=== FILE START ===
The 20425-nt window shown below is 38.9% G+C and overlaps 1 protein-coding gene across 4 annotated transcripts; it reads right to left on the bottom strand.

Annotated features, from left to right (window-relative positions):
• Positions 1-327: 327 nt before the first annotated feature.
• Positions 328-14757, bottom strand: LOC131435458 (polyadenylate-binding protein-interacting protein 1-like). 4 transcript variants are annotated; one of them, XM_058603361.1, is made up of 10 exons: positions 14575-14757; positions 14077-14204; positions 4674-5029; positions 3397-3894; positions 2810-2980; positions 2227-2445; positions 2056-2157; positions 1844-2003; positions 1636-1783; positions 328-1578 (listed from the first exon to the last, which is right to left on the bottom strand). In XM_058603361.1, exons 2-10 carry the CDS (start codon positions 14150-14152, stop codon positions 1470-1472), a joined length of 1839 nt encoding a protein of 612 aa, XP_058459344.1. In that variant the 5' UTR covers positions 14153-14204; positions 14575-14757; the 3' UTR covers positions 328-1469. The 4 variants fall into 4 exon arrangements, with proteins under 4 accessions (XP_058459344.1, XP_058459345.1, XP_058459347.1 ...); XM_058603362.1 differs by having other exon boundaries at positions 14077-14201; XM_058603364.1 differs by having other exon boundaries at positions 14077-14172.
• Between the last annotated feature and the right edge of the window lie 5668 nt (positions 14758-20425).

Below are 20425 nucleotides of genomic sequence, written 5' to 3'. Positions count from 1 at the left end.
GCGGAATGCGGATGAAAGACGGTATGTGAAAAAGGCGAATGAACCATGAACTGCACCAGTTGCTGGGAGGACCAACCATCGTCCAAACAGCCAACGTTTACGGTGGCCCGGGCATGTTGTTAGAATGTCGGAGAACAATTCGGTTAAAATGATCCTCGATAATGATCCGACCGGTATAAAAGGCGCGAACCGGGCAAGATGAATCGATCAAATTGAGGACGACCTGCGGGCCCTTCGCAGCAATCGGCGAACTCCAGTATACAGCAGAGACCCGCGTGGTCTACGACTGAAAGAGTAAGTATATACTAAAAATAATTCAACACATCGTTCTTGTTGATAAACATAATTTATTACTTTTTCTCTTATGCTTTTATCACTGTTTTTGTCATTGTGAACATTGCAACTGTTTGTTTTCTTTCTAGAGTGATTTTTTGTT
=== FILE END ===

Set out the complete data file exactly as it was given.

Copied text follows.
The 20425-nt window shown below is 38.9% G+C and overlaps 1 protein-coding gene across 4 annotated transcripts; it reads right to left on the bottom strand.

Annotated features, from left to right (window-relative positions):
• Positions 1-327: 327 nt before the first annotated feature.
• Positions 328-14757, bottom strand: LOC131435458 (polyadenylate-binding protein-interacting protein 1-like). 4 transcript variants are annotated; one of them, XM_058603361.1, is made up of 10 exons: positions 14575-14757; positions 14077-14204; positions 4674-5029; positions 3397-3894; positions 2810-2980; positions 2227-2445; positions 2056-2157; positions 1844-2003; positions 1636-1783; positions 328-1578 (listed from the first exon to the last, which is right to left on the bottom strand). In XM_058603361.1, exons 2-10 carry the CDS (start codon positions 14150-14152, stop codon positions 1470-1472), a joined length of 1839 nt encoding a protein of 612 aa, XP_058459344.1. In that variant the 5' UTR covers positions 14153-14204; positions 14575-14757; the 3' UTR covers positions 328-1469. The 4 variants fall into 4 exon arrangements, with proteins under 4 accessions (XP_058459344.1, XP_058459345.1, XP_058459347.1 ...); XM_058603362.1 differs by having other exon boundaries at positions 14077-14201; XM_058603364.1 differs by having other exon boundaries at positions 14077-14172.
• Between the last annotated feature and the right edge of the window lie 5668 nt (positions 14758-20425).

Below are 20425 nucleotides of genomic sequence, written 5' to 3'. Positions count from 1 at the left end.
GCGGAATGCGGATGAAAGACGGTATGTGAAAAAGGCGAATGAACCATGAACTGCACCAGTTGCTGGGAGGACCAACCATCGTCCAAACAGCCAACGTTTACGGTGGCCCGGGCATGTTGTTAGAATGTCGGAGAACAATTCGGTTAAAATGATCCTCGATAATGATCCGACCGGTATAAAAGGCGCGAACCGGGCAAGATGAATCGATCAAATTGAGGACGACCTGCGGGCCCTTCGCAGCAATCGGCGAACTCCAGTATACAGCAGAGACCCGCGTGGTCTACGACTGAAAGAGTAAGTATATACTAAAAATAATTCAACACATCGTTCTTGTTGATAAACATAATTTATTACTTTTTCTCTTATGCTTTTATCACTGTTTTTGTCATTGTGAACATTGCAACTGTTTGTTTTCTTTCTAGAGTGATTTTTTGTT